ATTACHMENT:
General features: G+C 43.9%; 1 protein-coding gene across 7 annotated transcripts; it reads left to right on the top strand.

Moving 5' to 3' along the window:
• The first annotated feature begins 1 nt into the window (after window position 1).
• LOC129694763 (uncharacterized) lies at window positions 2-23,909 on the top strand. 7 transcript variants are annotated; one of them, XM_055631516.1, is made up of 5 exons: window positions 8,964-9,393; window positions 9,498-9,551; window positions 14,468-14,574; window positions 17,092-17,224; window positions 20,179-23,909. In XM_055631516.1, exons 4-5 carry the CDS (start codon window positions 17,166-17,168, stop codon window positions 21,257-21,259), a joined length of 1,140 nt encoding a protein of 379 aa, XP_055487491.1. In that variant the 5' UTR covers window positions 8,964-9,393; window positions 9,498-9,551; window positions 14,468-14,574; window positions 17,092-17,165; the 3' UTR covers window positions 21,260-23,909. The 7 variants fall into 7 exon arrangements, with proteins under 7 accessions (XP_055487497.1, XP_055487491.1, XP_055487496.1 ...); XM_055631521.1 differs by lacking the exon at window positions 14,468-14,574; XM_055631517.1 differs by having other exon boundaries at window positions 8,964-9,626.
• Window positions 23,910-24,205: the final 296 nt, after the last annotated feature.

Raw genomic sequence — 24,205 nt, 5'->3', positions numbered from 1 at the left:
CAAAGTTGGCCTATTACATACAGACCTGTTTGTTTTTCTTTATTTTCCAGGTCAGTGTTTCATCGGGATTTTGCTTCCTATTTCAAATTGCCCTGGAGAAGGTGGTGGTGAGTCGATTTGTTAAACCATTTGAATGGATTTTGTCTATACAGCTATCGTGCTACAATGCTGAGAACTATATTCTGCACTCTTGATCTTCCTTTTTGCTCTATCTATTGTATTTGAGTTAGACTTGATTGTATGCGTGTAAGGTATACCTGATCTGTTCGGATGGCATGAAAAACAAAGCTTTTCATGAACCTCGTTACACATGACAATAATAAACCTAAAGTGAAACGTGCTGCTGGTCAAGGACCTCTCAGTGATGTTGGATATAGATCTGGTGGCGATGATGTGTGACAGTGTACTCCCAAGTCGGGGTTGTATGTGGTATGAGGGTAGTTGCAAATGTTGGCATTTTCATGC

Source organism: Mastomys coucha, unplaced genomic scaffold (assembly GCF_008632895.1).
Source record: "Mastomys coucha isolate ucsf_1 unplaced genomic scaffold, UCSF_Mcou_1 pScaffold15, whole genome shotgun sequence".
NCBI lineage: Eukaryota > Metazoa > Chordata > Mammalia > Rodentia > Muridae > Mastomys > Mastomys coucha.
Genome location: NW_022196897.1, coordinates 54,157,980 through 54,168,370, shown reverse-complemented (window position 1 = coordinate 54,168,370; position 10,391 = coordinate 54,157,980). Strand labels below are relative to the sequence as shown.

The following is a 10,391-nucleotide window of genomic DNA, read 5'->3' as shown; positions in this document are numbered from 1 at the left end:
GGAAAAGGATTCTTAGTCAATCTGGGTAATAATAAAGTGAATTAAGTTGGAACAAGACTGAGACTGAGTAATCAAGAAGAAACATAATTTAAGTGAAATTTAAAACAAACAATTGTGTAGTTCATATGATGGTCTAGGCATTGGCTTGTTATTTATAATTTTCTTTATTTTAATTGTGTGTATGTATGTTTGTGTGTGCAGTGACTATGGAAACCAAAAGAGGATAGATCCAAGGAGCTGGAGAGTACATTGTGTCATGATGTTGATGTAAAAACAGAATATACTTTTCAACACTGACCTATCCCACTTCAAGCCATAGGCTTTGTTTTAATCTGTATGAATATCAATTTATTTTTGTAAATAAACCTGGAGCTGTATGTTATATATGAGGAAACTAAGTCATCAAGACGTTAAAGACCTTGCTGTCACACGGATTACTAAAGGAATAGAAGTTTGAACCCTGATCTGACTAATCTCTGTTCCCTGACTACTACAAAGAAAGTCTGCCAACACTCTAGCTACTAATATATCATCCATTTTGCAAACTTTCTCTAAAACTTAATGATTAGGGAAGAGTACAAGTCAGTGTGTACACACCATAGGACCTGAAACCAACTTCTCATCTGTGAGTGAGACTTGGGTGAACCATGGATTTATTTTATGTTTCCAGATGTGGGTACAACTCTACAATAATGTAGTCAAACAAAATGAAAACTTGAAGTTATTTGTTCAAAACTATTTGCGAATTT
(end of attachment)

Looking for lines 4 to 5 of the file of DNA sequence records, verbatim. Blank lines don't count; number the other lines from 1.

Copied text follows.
• LOC129694763 (uncharacterized) lies at window positions 2-23,909 on the top strand. 7 transcript variants are annotated; one of them, XM_055631516.1, is made up of 5 exons: window positions 8,964-9,393; window positions 9,498-9,551; window positions 14,468-14,574; window positions 17,092-17,224; window positions 20,179-23,909. In XM_055631516.1, exons 4-5 carry the CDS (start codon window positions 17,166-17,168, stop codon window positions 21,257-21,259), a joined length of 1,140 nt encoding a protein of 379 aa, XP_055487491.1. In that variant the 5' UTR covers window positions 8,964-9,393; window positions 9,498-9,551; window positions 14,468-14,574; window positions 17,092-17,165; the 3' UTR covers window positions 21,260-23,909. The 7 variants fall into 7 exon arrangements, with proteins under 7 accessions (XP_055487497.1, XP_055487491.1, XP_055487496.1 ...); XM_055631521.1 differs by lacking the exon at window positions 14,468-14,574; XM_055631517.1 differs by having other exon boundaries at window positions 8,964-9,626.
• Window positions 23,910-24,205: the final 296 nt, after the last annotated feature.